<p>The book in question, "Ron's Big Mission," highlights a true story from the childhood of <em>Challenger </em>astronaut Ron McNair, who had experienced discrimination as a child in South Carolina because he was Black. In 1959, when he was nine years old, McNair wanted to check out books at the library, but the librarian told him the library didn't loan books to "coloreds." McNair refused to leave the library until he was allowed to check out books. Rather than give him a library card, the librarian called the police, who ultimately convinced her to just let him check out books. </p><p>Seriously, what issue could this parent possibly take with such an inspiring story of a kid standing up to injustice and fighting for the right to educate himself? This was a child who single-handedly changed a library's racial segregation policy and grew up to be an astronaut—a genuine, real-life hero. What is there to take issue with? The parent didn't specify, so we're left to conjecture, but if there's any other possible reason than racism, I can't think of one. </p><p>Rockwood Education Equity and Diversity Director Brittany Hogan told KMOX News Radio that after hearing of the complaint, other parents responded immediately in the book's defense.</p><p>"They were saying this is amazing that they were buying copies of the book," Hogan said. "One of our parents came out and said she was going to purchase a copy for every second-grader at the elementary school that her children attends."</p><p>Hogan called McNair a hero and said, "He deserves to be celebrated. His story deserves to be told to our children. It's important that we continue to move in a space that embeds diverse curriculum." </p><p>And the school responded in the best possible way—by announcing the book was going to be read aloud to the whole student body via Zoom. That's how you shut down a bigot. Boom. </p><p>Here's Pond Elementary Principal Carlos Diaz-Granados reading "Ron's Big Mission" to students via Zoom and sharing why he thinks it's an important book for kids:</p><p class="shortcode-media shortcode-media-youtube"> <span style="display:block;position:relative;padding-top:56.25%;" class="rm-shortcode" data-rm-shortcode-id="165ecac72ff33aee2a89df24f1a941eb"><iframe type="lazy-iframe" data-runner-src="https://www.youtube.com/embed/Syk4Ostd__s?rel=0" width="100%" height="auto" frameborder="0" scrolling="no" style="position:absolute;top:0;left:0;width:100%;height:100%;"></iframe></span> <small class="image-media media-caption" placeholder="Add Photo Caption...">Pond Elementary Principal Leads Schoolwide Read Aloud of "Ron's Big Mission"</small> <small class="image-media media-photo-credit" placeholder="Add Photo Credit..."> <a href="https://www.youtube.com/watch?v=Syk4Ostd__s" target="_blank">www.youtube.com</a> </small> </p><p><br></p>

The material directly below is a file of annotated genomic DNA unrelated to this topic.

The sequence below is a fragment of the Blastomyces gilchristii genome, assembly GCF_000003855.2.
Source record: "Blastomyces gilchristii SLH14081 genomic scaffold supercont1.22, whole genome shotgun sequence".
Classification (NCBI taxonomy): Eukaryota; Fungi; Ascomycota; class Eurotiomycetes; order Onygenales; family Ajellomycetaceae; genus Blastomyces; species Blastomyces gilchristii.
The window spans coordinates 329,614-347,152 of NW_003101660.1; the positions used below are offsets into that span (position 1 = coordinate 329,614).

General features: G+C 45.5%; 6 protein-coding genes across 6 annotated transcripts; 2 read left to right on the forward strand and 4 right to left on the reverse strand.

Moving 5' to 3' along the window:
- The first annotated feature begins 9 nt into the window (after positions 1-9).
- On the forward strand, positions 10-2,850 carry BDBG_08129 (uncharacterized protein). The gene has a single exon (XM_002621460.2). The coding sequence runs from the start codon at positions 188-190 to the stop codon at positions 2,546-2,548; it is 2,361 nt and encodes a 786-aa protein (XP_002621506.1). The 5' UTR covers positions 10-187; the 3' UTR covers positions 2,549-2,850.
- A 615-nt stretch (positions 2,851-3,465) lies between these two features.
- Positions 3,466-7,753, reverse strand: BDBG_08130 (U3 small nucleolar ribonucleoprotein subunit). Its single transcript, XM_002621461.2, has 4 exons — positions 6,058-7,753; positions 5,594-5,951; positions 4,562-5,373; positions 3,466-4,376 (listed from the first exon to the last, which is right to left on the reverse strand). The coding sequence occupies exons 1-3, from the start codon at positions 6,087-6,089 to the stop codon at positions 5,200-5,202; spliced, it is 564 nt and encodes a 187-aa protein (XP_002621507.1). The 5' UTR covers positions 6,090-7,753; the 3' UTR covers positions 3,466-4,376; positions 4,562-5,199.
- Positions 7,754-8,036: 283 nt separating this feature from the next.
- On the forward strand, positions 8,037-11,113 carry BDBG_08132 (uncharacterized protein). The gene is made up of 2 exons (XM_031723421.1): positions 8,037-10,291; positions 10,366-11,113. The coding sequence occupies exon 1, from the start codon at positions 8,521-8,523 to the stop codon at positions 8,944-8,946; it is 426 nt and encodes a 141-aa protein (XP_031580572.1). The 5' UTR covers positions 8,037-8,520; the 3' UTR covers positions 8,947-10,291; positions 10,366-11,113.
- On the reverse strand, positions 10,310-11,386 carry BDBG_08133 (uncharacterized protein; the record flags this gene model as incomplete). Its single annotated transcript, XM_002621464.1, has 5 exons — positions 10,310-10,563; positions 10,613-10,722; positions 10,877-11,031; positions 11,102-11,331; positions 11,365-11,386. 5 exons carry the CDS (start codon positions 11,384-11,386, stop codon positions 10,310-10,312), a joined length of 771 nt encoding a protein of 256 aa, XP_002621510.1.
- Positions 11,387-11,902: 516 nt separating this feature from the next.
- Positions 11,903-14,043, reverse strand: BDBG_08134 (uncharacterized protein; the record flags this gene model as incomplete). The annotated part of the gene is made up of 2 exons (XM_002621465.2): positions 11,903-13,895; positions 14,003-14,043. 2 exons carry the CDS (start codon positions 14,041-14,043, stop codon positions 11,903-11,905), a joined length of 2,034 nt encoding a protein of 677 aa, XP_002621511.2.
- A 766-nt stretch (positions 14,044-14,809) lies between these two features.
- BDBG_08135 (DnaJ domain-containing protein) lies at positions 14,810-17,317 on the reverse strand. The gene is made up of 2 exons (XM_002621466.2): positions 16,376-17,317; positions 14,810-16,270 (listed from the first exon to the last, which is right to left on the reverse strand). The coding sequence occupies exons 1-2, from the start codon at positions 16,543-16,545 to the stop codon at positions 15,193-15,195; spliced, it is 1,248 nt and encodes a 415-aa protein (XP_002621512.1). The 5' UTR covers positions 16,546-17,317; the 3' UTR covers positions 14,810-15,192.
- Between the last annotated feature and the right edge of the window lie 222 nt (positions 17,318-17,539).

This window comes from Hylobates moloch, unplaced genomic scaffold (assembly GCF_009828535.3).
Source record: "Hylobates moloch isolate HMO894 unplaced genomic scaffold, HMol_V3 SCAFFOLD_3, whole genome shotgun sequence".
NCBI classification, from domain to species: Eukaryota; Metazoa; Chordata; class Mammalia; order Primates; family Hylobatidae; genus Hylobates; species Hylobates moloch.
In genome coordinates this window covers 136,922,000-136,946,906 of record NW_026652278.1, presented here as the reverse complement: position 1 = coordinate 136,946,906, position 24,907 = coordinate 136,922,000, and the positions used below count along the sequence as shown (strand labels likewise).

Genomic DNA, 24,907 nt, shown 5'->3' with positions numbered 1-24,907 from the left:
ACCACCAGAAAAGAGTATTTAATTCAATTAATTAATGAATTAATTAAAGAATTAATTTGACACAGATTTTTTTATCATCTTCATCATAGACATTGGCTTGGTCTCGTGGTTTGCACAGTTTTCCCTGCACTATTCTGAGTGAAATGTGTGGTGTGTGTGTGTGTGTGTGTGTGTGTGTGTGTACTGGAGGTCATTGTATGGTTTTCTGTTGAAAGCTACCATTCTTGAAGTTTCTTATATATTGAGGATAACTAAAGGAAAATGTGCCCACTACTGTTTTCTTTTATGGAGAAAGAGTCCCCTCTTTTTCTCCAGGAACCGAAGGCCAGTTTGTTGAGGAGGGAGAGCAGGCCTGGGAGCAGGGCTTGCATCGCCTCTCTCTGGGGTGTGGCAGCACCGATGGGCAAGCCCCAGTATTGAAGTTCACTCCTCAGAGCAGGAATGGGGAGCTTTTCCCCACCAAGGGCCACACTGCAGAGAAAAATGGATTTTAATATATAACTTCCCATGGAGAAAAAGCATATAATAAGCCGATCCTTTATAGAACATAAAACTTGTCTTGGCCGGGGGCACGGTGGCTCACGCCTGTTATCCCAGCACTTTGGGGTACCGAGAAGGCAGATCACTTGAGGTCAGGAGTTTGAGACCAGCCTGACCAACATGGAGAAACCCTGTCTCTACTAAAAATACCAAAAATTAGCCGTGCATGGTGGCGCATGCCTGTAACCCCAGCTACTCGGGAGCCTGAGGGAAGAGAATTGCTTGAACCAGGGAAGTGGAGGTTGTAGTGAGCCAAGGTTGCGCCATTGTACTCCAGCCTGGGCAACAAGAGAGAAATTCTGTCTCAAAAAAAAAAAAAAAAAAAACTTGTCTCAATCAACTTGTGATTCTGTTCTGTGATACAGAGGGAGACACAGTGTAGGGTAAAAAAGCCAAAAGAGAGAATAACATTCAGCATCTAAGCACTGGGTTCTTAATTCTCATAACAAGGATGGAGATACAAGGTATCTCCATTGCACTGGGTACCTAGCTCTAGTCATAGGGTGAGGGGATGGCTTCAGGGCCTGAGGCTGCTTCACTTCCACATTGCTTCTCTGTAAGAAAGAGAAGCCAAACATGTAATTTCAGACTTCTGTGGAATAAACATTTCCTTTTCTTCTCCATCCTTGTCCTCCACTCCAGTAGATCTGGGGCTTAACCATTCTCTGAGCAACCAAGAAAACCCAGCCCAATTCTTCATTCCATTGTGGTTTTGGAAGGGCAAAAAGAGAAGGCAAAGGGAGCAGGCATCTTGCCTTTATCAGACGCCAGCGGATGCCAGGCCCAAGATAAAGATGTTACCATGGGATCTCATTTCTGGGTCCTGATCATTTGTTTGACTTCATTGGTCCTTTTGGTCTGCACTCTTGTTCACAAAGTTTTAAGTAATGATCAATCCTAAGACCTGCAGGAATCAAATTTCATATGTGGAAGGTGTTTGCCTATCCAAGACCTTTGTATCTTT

From Your Site Articles
- Texas teacher placed on leave after parents complained about her ... ›
- This woman is on a mission to get diverse books in the hands of ... ›
- 20 empowering children's books that celebrate diversity and social ... ›
Related Articles Around the Web
Keep Reading Show less
Get stories worth sharing delivered to your inbox